When recently asked what she was most proud of from her time as Secretary of State, Hillary Clinton replied that the office was like a “relay race.” “When you run the best race you can run, you hand off the baton,” she said. Mrs. Clinton was unable to cite any specific achievement, though she did make the rather dubious claim that “I think we really restored American leadership in the best sense.”
Even some of her most ardent admirers couldn’t figure out a good answer to the question about her greatest achievement, during a discussion on MSNBC’s “Morning Joe.” As Ed Morrissey of Hot Air noted, Bill Kristol of The Weekly Standard raised the question of what accomplishments make Hillary the most qualified Democrat to be the next president. John Heilemann said he would wait for her next book to come out to help inform him how to answer that question, while Chuck Todd rambled on about Secretary Clinton’s reticence to get publicly involved in controversial issues, and playing a quieter role, thus preventing her from being able to claim any great achievements.
But the legacy of Hillary Clinton is turning out to be one of incompetence, bungled efforts, chicanery, and outright scandal. Her most famous words have become, “What difference at this point does it make?” referring to how the four brave Americans died in Benghazi in September of 2012. And a number of other scandals have followed her, both from before and during her tenure as Secretary of State. The latest is about $6 billion in contract dollars that the State Department lost track of over the last six years.
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According to the Inspector General report:
- There was a lack of paperwork: of 115 contracts sampled from the U.S. Mission in Iraq, 33 could not be produced.
- There was missing documentation: the Bureau of African Affairs couldn’t provide complete files for any of the eight contracts requested.
- There were conflicts of interest: a $52 million contract was awarded to a “company owned by the spouse of a contractor employee performing as a Contract Specialist for the contract.”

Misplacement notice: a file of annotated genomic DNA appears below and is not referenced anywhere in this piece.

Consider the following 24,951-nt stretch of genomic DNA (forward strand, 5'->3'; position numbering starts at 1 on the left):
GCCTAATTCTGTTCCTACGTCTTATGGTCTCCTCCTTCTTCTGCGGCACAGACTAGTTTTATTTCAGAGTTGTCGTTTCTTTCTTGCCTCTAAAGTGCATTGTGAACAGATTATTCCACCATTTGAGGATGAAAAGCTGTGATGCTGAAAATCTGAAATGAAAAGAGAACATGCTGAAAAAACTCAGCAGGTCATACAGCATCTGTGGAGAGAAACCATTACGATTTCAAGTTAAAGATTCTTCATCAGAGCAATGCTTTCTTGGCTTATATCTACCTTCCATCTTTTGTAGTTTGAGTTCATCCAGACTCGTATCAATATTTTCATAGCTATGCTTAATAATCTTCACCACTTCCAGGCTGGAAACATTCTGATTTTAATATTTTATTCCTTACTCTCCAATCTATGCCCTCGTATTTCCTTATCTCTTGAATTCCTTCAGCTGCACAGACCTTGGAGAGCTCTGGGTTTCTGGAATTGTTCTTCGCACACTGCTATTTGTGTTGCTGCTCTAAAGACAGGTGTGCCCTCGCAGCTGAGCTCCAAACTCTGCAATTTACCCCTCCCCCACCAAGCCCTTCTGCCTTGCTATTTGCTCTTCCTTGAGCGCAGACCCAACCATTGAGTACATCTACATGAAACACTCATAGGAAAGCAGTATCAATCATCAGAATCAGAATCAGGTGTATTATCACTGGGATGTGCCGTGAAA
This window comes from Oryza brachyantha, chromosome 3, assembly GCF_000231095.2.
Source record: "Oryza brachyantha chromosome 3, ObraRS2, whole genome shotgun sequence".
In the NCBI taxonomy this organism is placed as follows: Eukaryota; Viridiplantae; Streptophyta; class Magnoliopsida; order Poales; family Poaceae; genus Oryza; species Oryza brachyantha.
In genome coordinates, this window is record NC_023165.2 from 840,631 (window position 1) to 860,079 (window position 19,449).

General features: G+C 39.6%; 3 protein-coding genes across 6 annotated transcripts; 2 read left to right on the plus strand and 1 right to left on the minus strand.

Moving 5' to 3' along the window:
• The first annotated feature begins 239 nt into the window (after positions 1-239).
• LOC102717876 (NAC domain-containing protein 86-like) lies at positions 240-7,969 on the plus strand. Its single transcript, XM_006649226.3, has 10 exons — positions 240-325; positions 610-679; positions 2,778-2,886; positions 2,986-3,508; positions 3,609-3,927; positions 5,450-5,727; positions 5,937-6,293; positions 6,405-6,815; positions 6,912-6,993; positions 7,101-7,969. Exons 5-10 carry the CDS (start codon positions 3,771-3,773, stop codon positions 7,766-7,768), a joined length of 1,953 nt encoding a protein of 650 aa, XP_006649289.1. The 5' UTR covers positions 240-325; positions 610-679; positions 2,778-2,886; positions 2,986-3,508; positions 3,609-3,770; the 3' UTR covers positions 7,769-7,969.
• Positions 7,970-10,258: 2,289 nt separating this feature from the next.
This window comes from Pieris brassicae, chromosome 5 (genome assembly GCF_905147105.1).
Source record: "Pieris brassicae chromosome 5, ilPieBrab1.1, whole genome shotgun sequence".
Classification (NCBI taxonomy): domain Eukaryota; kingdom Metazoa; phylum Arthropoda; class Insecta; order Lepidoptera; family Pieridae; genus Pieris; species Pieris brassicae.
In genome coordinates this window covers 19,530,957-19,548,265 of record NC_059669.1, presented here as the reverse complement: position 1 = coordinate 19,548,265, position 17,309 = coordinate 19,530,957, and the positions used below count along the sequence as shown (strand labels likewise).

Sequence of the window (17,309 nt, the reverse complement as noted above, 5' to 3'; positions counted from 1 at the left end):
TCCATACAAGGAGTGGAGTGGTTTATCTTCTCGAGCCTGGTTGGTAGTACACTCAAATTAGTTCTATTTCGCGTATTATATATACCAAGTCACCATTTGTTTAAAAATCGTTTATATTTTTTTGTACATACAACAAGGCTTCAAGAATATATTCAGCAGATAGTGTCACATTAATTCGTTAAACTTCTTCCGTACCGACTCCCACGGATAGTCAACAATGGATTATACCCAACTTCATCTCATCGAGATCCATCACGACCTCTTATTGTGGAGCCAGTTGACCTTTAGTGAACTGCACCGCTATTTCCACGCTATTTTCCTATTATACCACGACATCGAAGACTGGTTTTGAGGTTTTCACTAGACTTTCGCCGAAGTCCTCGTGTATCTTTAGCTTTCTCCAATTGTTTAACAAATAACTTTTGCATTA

- Payments were sent when they weren’t supposed to be: $792,782 was sent to a contractor, “even though the contract file did not contain documents to support the payment.”
- Contracts were even hidden: “The related contract file was not properly maintained and for a period of time was hidden…This contract was valued at $100 million.”
All in all, this creates “conditions conducive to fraud, as corrupt individuals may attempt to conceal evidence of illicit behavior by omitting key documents from the contract file,” according to the IG report.
“One of the reasons our loose money-no-object, budgets-optional approach to debt-fueled government is so dangerous is that it lets high-rolling bureaucrats get lax with the paperwork,” writes John Hayward for Human Events. “The sort of $6 billion error that would annihilate pretty much any private company barely rates media coverage.”
The Washington Post covered this scandal, as they do many Washington, D.C. developments. “[Inspector General Steve] Linick took over the job in late September, after it had been vacant for nearly six years,” they note. What a coincidence that the potential for fraud escalated in the same time frame. And remarkably, but not surprisingly, the Post article never once mentioned the name Clinton, though this largely took place on her watch.
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But don’t look to the mainstream media for this story to make headlines or appear on the prime time shows. As a presidential hopeful for the Democrats, Hillary Clinton is the media’s current darling, and needs to be shielded from stories like this.
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